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Description of problem:
On a Dell 2850, if I attempt a kickstart install (i.e. "linux text
ks=nfs:xxx.xxx.xxx.xxx:/somedir/ks.cfg") the installer hangs when it
attempts to obtain a dhcp lease. I can actually see the link light go
out when the dhcp attempt is made. The installer eventually times out
when it is unable to obtain a dhcp lease. If I've booted from cdrom,
anaconda then loads from the cd. Once I can get to a shell prompt, I
can see the e1000 module is still loaded, but I'm not able to pass any
network traffic and the link light is still out. If I `ifconfig eth0
down` then `rmmod e1000` then `modprobe e1000`, the link light comes
back on. Then if I `ifconfig eth0 up` and assign it an ip address, I
am able to ping the NFS/DHCP server.
If I do not specify a kickstart install, I am able to perform a
network installation via nfs (using a bootnet floppy and a driver disk).
I have tested the same kickstart file on an IBM x345 (which also has
an e1000) using the same boot image and everything works fine.
I should also mention that we are able to successfully kickstart a
2850 with U5, once we work around the megaraid/megaraid2 issue with
Version-Release number of selected component (if applicable):
Steps to Reproduce:
Attempt to install AS 2.1 U6 on a Dell 2850 using a kickstart file on
an NFS share.
Actual Results: Link light on eth0 goes out after the installer
attempts to obtain a dhcp lease. Eventually the installer errors out
and reports that it cannot mount the nfs share to access the ks.cfg file.
There weren't any changes to anaconda other than moving the ncr driver
from boot.img -> drvblock.img. Does the U6 _kernel_ alone work fine?
John -- any changes you can think of that might have some sort of
effect like this in the e1000 driver?
Yes, the kernel alone works fine. No problems on boxes that have been
updated to .e57 or with nfs installs using .e57-BOOT, as long as I
don't specify a kickstart file. The other change affecting the 2850
between U5 and U6 was the chance from megaraid to megaraid2. U5's
pcitable listed the PERC4/Di as megaraid, even though the megaraid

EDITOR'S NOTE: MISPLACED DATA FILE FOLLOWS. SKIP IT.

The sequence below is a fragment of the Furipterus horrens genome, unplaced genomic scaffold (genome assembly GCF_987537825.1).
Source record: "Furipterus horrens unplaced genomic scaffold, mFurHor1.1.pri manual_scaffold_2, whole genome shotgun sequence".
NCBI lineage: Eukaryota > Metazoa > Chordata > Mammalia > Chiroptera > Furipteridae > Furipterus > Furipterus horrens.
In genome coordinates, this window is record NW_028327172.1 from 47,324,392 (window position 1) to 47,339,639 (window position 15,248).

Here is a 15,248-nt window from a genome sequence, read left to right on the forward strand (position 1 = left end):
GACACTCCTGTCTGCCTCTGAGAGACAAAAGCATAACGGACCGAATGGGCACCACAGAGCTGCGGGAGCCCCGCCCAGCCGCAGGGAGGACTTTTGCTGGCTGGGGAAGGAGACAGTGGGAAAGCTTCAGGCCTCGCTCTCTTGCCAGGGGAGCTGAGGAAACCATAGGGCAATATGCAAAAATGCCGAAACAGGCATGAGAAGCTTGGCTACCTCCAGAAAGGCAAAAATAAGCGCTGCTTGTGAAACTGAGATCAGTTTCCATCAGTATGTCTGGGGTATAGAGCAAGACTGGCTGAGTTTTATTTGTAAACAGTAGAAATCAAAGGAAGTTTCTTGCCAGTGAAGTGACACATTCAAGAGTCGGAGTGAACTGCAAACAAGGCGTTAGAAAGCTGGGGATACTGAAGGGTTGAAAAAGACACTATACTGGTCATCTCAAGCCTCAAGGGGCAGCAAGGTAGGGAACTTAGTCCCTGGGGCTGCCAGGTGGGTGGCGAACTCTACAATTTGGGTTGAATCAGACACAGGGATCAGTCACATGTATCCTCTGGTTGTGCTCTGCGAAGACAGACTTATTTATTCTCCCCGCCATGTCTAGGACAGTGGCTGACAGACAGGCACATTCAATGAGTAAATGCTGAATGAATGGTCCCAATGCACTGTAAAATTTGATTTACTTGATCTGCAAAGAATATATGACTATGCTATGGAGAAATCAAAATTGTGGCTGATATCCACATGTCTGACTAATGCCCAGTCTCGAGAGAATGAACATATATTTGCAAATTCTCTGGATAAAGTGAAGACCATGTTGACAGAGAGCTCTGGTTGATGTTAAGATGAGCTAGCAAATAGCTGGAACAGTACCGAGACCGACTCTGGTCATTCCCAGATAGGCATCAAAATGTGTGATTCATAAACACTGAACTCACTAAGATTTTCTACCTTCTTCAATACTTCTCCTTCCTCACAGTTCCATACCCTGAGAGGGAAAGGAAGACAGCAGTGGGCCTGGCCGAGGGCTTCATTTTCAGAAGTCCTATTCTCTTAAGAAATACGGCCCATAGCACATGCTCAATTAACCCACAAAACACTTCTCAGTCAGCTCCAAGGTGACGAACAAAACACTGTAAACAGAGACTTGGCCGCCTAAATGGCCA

module didn't support it, megaraid2 was required. That's been fixed in
U6. Not sure how that could be causing this problem though. I just
thought I'd mention the other U6 change I was aware of.
I also want to reiterate that I'm not pointing the finger at the e1000
(or the megaraid2) module. A kickstart install of an IBM x345 works
fine, and the x345 has an Intel GigE card too. The e1000 module also
works just fine in the 2850 during a non-kickstart install from an NFS
I was able to duplicate the problem on a Dell 1850 as well. That's no
surprise since they have the same motherboard. The pci id for the
Intel GigE card is 8086:1076. We also disabled the RAID support on the
PERC so it would use the mptfusion module instead of megaraid2. We
encountered the same issue with the mptfusion module loaded as with
the megaraid2 module loaded. What other info can I provide to help
determine if this is an installer issue or a module issue?
I apologize in advance for mentioning a non-redhat problem, but it
sounds like it is the same problem you are running into, and I have a
few bits of evidence to add.
I see the same problem with on a 2850 with CentOS 3.4 (which I assume
means it will also happen with RHEL 3 update 4, but I don't have an
extra RHEL license to try right now). What's interesting is that the
DHCP request apparently succeeds, only then do the link lights go out.
I can see this by switching to virtual terminal 4 - it claims it got
a DHCP response. If I set a static address, everything seems to work
fine. The problem happens whenever I try to use DHCP, whether I'm
trying to do a kickstart or a manual network install. It happens
whether I start with a floppy or boot.iso. It happens on either
ethernet port on the 2850.
Once the system is installed, I can use DHCP just fine. I guess DHCP
must be handled differently by the installation software (anaconda?)
Centos 3 update 3 does work with DHCP on the 2850, but the onboard
RAID controller isn't recognized, haven't had a chance to get around that.
Again, I'm sorry for reporting a non redhat problem, but it sounds
like it affects redhat as well, so I thought it might help shed a
little light on what is happening.
Is there any perceptible difference between the older e1000 driver and
the current one in the amount of time it takes for the DHCP to complete?
I seem to remember that anaconda sometimes doesn't like it if a driver
takes too long to come-up? Any chance that something like that is in
The timeouts come into play more with RHEL 3 than RHEL 2.1. RHEL2.1
has a entirely different order of loading and bringing up network
interfaces, etc. It _could_ be causing problems, but only if it's
taking more than 30+ seconds to bring up the link.
No difference between the failures of the two module versions that I
can perceive. Can I get the installer to spit out more debug info somehow?
Kyle, actually in comment 13 I meant to ask if there was a difference
between the _working_ e1000 driver and the _broken_ one w.r.t. DHCP
As we approach U7...is this still an issue?
Closed due to lack of response. Please reopen if the requested information